Luckily enough, the weather held out for the Sports Showdown TGIF on Friday, April 8. Good spirits abounded at this TGIF, where a relaxed atmosphere pervaded. Fresh Ideas served hotdogs, hamburgers, and other picnic foods to help foster this backyard-barbeque type atmosphere, and a cotton candy machine was on hand, much to the delight of all. All students and faculty were encouraged to wear regalia for their favorite sports teams to hype up the summer spirit. The event was co-sponsored by Blue Jays Across the USA, who also hosted a derby car race. Cars could be picked up earlier in the week so that participants could decorate each car to his or her own liking. Capture the Moment participated in the TGIF this past Friday as well by exhibiting all of the photos that were submitted to their baseball photo contest.
Pennsylvania is misspelled on the Liberty Bell.
Blue Jays for Japan were also present, selling buttons for $2 to raise money for relief in Japan. Students were able to get in touch with their inner child by running through an inflatable obstacle course. Complete with jumps tunnels, and a truly spectacular slide, the obstacle was an attraction for both young and old. There was also a pitching cage that determined the speed at which someone is able to throw a baseball. SAC held a raffle in the midst of all the goings-on. Prizes included items such as a volleyball net. The main event, though, was Brave a Shave, sponsored by Civicus. Various students and faculty raised $2600 by pledging to shave (or dye) their hair in the name of cancer research. Each participant named a goal (like $100, $200, etc.) and if he or she reached said goal, they would either shave or dye their hair. Those who shaved their head included senior Marianne Bampire; junior Max Edele, sophomores David Strawhun, Andrew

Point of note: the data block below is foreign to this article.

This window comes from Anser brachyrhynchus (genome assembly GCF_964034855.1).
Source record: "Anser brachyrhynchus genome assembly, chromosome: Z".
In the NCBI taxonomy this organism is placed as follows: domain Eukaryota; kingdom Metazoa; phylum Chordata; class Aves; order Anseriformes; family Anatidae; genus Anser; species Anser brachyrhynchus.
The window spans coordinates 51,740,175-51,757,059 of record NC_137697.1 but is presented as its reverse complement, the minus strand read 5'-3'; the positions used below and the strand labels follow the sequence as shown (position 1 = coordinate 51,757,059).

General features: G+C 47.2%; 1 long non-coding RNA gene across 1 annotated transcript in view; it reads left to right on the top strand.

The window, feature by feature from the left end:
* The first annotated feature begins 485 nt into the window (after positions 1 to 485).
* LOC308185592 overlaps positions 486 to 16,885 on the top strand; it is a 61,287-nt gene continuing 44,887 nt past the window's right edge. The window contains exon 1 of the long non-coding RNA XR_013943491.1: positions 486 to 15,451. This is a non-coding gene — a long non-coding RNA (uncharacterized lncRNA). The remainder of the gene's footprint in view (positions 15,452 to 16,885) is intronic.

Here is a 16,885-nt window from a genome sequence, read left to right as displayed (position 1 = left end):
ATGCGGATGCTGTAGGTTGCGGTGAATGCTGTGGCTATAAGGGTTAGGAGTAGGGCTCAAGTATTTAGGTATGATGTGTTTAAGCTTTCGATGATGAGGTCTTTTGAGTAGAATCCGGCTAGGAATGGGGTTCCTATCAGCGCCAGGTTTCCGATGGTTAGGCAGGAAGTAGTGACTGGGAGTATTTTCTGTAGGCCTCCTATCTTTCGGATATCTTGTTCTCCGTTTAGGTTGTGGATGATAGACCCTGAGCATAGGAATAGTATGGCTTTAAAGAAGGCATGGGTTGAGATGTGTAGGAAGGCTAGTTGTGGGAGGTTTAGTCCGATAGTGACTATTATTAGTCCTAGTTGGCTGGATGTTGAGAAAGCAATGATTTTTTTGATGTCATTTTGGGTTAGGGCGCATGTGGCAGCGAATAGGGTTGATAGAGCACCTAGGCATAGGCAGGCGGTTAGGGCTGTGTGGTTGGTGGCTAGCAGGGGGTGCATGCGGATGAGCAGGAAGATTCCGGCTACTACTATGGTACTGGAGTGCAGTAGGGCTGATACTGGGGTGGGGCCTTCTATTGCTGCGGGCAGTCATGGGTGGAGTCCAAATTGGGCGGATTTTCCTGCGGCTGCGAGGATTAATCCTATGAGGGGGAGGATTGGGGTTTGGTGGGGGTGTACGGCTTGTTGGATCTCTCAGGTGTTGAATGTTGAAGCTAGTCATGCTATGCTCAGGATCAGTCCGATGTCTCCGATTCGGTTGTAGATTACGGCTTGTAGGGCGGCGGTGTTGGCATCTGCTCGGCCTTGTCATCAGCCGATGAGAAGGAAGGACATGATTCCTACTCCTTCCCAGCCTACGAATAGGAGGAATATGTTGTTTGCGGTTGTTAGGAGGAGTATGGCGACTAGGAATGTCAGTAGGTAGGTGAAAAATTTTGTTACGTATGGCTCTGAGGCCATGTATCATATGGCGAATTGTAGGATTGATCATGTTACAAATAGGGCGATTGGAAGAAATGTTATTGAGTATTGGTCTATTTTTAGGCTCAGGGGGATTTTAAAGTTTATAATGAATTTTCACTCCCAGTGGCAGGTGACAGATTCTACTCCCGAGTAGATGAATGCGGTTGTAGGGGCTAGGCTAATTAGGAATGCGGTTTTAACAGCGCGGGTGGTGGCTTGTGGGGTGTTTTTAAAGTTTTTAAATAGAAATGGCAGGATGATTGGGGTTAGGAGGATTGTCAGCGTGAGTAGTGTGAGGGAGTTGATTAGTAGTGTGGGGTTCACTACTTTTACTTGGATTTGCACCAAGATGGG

Ketchup was once sold as a medicine.
Robertson, Ed Batliner; freshmen Noah Lennon, Mohamed Shahin, Abigail Stokes, Phillip Taylor, Andrew Lankford, Feiran Li, and Michael Baker. Those who dyed their hair included Residential and Greek Life Coordinator Erin Edwards, senior Vicki Flynn, and Jim the
Security Guard. A huge crowd of students gathered to support their fellows in this endeavor. The event was so successful that Civicus plans to host another Brave a Shave event next year.
Photo: Westminster CAB
A flea can jump 30,000 times without stopping.
Campus Campus Events Events Following Passion; Discovering Potential Friday, April 15, 2011- Page 2 - Columns
Haylee Rethman Staff Writer
Athletics are a big part of college life. Whether students choose to participate or support them, the atmosphere of a college would not be the same without varsity sports and the student-athletes who desire to play them. Student-athletes are just that – students first, then athletes. On April 6, 2011, students and faculty joined together to honor and celebrate the student-athletes of Westminster College for National Student-Athlete Day. It was a day to appreciate, reward, and recognize achievements. On this day, achievements of high school and college student-athletes were recognized. These students had excelled in academics (with a 3.0 GPA or above) and athletics while having made significant contributions to their schools and communities.